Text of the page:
Lia Dossin with the Alliance explains, “Being future ready isn’t about a sticker or a title, it’s about having a commitment to leadership, equity, and student-centered learning. It’s about a vision for re-imagining and re-designing schools to support student success, and to ensure that each student graduates from high school with the agency, passion, and skills to be a productive, successful, and responsible citizen. The role of the librarian, like many roles in education, is changing and adjusting as we reimagine what education looks like.”
What does it mean to be a Future Ready Librarian?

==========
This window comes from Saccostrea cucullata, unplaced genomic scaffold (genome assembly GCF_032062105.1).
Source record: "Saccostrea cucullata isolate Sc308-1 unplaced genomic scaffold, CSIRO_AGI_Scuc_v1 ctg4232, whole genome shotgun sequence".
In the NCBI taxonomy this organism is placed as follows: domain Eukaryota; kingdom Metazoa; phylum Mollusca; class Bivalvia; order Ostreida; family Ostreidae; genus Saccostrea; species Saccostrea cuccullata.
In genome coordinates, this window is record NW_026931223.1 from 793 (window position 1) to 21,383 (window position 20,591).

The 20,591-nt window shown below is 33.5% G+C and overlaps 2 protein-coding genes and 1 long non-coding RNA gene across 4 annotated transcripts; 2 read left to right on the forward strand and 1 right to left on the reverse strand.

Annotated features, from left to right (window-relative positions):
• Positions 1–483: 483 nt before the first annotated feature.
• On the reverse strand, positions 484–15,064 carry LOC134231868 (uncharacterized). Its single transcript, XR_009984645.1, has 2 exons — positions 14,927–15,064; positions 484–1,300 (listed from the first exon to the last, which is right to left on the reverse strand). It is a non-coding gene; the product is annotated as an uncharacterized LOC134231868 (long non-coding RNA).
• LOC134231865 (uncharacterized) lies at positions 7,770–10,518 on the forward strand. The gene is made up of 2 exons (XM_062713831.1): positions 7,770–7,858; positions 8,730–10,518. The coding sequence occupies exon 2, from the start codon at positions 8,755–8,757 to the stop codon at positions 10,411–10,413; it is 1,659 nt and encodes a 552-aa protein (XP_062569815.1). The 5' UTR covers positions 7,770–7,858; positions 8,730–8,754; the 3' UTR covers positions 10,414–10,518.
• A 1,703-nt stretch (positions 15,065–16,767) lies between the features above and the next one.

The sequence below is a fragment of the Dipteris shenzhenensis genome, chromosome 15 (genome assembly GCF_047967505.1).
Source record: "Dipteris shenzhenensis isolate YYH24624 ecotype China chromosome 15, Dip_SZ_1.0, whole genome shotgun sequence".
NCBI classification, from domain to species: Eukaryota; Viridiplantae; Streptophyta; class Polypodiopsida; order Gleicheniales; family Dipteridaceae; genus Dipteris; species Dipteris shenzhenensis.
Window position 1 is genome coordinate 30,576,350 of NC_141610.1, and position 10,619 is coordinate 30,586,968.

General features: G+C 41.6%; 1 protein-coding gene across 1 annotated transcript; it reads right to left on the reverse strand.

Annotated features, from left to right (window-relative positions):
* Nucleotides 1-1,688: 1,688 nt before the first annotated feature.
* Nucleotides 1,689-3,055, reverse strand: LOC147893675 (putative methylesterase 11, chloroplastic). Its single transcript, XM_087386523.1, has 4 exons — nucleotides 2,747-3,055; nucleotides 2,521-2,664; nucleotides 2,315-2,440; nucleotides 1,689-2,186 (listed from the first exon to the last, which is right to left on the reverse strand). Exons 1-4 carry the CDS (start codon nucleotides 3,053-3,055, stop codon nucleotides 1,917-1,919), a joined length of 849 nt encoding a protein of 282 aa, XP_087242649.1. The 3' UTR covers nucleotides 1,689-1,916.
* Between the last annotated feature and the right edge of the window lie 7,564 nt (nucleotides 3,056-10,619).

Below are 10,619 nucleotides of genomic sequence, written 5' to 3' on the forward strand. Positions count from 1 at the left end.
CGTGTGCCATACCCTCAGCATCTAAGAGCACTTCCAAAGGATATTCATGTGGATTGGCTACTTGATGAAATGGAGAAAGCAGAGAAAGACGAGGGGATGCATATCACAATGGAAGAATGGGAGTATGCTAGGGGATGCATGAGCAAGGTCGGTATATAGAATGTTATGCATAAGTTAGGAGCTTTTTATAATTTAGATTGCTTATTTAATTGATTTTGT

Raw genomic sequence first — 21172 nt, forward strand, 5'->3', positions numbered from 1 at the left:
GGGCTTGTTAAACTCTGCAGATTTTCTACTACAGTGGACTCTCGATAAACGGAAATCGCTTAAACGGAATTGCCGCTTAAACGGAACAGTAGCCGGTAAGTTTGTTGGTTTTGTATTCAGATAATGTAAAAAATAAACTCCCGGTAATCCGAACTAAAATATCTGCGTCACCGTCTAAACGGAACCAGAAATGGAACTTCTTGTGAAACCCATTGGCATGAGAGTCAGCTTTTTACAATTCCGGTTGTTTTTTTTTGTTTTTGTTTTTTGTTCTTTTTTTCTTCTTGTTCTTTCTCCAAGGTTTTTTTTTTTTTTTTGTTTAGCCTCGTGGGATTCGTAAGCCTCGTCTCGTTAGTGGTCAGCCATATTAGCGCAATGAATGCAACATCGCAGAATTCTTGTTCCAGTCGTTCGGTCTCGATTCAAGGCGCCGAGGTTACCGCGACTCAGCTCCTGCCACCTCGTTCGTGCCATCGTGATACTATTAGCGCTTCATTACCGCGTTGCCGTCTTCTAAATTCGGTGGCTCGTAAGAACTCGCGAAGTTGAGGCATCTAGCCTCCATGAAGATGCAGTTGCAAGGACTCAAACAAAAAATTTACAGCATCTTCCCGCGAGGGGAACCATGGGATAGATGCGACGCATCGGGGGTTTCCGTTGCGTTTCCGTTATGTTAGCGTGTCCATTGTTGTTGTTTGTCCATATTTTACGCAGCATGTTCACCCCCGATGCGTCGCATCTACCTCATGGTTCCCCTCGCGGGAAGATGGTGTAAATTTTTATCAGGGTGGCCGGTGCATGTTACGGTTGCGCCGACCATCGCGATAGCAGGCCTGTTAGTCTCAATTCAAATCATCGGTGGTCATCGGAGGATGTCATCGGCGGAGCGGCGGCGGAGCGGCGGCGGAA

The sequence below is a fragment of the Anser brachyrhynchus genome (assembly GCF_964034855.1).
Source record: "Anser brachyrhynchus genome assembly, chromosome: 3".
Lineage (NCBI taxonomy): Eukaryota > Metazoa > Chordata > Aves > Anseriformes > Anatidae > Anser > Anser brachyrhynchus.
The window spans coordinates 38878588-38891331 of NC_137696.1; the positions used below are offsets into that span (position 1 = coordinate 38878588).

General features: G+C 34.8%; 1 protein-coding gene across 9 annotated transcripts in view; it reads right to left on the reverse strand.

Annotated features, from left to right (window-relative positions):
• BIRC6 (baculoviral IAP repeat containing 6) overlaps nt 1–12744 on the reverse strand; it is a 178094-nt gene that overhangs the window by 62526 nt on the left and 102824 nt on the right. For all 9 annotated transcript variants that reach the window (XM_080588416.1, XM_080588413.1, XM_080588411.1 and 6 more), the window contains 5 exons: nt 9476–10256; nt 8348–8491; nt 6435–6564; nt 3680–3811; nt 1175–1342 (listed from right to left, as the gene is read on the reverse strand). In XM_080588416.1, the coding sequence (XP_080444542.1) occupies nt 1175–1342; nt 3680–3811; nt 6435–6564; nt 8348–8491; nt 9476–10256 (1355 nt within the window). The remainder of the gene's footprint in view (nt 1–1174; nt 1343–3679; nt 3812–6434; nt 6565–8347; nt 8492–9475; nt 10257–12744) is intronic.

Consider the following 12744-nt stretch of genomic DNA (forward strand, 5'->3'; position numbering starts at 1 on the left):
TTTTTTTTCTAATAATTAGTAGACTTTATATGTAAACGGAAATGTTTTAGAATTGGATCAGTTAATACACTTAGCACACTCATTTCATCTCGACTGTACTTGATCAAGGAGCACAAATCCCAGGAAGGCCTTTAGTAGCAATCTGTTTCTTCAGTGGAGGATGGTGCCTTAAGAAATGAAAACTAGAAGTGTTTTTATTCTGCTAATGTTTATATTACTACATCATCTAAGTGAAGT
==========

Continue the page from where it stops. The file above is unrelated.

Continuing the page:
Librarian and Future Ready Librarian spokesperson Miller explains what it means to be a Future Ready Librarian as we emerge from the global pandemic. “Being a Future Ready Librarian means that I am continuously looking forward to how I can be the best at what I do, and what I can do to make my school community, teachers, and students ready for today’s educational world and for the future. Future Ready librarians play a critical role in the strategic work of schools and educational systems as we lead from the library; inspire and support the reading lives of both students and teachers; empower students as creators and learners; curate content; instill innovative instructional practices; build and foster community partnerships; and more.”